HTML for Bloggers

HTML stands for hyper-text mark-up language, which is nothing more than a system of tags you put into text that you write so that your readers' browsers will show special appearances for or do special things to the text that has the tags wrapped around it. Although there are many tags that can do various nice tricks, you must be careful: some browsers, especially older versions some people have because they never update their software, won't be able to interpret some of the fancier HTML tags. When such browsers encounter HTML tags they don't understand, they usually just skip them. This can be a disaster for you if you set up text in a special way, relying on HTML formatting that just isn't going to be seen by some of your readers.

An important matter for bloggers to understand is that, even if almost all of the readers have up-to-date browsers, you're not going to be able to use all of the HTML tags that are available. If you're an administrator of a blog, you'll have more tags that work than if you are a commentator on the blog; but in either case, you'll have restrictions on you that aren't there when you're writing straight Web pages. For example, a blog administrator could create this headline:

Dollar Hits New Low for 2nd Straight Day

but a commentator couldn't make the "nd" appear as a superscript because the "mark-up" tag for superscripts isn't available to commentators, even though it's perfectly harmless and rather useful on occasion. So if you're a commentator thinking you could do the superscript trick, you'd type in the text Dollar Hits New Low for 2<sup>nd</sup> Straight Day, and once you tried to submit the comment, the blog's text editor would bounce it back with some kind of hurtful remark about how <sup> isn't "supported." (That'll teach you a thing or two, won't it, Blog Breath?)

Sounds unfair, doesn't it? Well, yes, it is, but only to a certain extent. You see, comments on most blogs appear within a special area, called a "frame," of the whole blog page. Certain mark-up tricks, which would look great by themselves on a Web page, could cause all kinds of weird things to happen within a small frame, and those problems could cause the structure of that frame to interfere with other frames, thereby causing the whole look of the blog to be ruined.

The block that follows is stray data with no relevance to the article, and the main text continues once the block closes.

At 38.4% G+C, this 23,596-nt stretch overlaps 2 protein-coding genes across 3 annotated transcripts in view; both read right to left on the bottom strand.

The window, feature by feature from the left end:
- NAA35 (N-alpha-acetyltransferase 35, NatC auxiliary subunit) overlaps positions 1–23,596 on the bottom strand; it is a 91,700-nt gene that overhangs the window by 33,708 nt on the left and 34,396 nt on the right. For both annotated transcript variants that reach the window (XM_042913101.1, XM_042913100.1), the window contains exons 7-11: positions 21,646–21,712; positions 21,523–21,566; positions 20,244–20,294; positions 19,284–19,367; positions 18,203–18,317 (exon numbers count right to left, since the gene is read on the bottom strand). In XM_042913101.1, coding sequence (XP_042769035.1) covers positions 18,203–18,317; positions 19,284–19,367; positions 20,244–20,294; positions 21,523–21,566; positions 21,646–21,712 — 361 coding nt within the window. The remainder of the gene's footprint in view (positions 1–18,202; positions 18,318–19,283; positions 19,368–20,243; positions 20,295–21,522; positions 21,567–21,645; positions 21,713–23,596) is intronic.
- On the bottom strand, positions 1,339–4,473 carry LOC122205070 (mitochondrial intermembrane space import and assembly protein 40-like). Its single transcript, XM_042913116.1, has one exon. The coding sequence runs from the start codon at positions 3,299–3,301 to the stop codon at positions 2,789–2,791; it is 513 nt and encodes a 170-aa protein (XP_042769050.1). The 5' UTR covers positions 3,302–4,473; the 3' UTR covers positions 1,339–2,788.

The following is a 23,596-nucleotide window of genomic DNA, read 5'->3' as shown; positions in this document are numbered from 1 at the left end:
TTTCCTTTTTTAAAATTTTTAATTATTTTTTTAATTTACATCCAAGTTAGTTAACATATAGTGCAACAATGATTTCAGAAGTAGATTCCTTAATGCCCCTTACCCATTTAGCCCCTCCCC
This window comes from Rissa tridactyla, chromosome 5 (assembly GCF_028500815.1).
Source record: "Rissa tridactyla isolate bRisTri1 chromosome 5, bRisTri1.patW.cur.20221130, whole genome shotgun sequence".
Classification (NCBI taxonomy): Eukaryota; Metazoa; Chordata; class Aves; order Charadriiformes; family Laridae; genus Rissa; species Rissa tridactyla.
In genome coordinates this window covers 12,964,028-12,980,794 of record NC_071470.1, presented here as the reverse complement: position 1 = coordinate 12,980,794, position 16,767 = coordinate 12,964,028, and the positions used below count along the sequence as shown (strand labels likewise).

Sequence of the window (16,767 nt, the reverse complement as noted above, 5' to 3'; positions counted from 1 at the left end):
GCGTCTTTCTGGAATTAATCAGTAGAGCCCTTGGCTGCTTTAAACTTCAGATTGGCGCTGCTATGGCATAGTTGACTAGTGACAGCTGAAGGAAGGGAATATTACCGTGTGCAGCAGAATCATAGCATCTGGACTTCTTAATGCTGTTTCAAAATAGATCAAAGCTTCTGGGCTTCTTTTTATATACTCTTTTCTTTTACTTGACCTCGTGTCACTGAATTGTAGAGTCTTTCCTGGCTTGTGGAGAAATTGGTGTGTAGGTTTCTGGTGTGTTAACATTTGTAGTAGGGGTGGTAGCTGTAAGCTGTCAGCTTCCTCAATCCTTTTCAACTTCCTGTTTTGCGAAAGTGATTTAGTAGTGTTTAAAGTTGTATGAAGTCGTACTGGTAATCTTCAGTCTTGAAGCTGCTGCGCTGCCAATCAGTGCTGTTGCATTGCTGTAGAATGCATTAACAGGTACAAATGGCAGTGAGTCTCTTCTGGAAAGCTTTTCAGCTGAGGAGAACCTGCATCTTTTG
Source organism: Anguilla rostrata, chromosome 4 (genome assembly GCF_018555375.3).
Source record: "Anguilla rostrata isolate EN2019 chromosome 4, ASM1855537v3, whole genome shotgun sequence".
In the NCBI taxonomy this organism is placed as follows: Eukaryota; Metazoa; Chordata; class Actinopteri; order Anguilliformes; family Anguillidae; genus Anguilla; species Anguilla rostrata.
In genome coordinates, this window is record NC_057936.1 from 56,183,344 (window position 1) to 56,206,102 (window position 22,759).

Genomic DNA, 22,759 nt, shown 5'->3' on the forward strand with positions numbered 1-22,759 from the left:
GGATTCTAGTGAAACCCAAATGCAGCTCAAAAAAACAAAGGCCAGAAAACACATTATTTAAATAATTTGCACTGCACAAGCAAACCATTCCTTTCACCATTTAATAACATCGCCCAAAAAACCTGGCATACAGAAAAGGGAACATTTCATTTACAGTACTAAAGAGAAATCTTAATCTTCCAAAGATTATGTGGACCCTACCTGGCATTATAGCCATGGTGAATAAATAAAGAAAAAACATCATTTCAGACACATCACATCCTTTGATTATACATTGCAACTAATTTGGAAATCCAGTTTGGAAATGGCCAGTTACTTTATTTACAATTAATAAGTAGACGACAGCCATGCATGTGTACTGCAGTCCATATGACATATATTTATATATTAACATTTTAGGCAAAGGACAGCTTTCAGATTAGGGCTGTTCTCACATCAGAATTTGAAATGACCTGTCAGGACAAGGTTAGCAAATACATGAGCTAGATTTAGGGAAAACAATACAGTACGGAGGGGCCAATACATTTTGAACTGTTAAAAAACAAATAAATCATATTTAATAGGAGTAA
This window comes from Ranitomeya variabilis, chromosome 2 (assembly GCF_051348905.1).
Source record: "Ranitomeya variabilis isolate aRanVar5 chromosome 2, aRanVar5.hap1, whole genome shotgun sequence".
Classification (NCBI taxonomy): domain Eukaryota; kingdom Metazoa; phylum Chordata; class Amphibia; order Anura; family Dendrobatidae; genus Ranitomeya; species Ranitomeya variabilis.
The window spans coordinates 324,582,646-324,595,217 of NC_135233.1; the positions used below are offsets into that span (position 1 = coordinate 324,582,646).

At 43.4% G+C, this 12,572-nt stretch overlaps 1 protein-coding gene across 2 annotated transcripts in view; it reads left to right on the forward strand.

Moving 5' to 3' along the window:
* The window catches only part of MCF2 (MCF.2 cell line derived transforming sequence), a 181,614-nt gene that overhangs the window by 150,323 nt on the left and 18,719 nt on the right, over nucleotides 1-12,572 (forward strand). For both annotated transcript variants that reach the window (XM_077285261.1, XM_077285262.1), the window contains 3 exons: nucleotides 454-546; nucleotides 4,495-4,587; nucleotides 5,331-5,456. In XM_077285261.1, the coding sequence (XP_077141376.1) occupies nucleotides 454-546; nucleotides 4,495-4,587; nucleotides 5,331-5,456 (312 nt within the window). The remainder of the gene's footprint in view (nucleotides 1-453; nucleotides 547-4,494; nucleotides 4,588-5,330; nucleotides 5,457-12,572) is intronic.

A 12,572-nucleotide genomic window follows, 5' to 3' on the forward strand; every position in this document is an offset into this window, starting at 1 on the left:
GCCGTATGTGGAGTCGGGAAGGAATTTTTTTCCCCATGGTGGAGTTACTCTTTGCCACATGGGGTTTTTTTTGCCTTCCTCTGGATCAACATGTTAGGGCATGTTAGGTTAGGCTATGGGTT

Another reason many HTML tags aren't available probably has to do with something called "deprecation": HTML as the primary way to format Web pages is becoming obsolete. It's being replaced primarily by a formatting method called "Cascading Style Sheets," a term that is intimidating in and of itself, considering how easy and simple HTML is to say and use once you get the hang of it. Newer versions of Web browsers are targeting certain HTML tags for obsolescence in later releases of the browsers. In other words, some tags—even some of the most common tags that have been around since time immemorable—will eventually be such that new releases of browsers won't know what they mean, anymore. That's progress, for you.

Moving along, HTML also has special strings of letters you can type into your text so your readers' browsers display characters that your keyboard doesn't have. For example, if you want to put the copyright symbol into your document somewhere, you would type the string &copy;, and people looking at your text from their browsers would see ©. Although there are dozens and dozens of these special character codes, again you must be careful: some browsers, especially older versions some people have because they never update their software, won't be able to interpret some of the more unusual special character codes. Instead, they'll either see a little box where the special character was supposed to be, or they'll see some odd jumble of characters.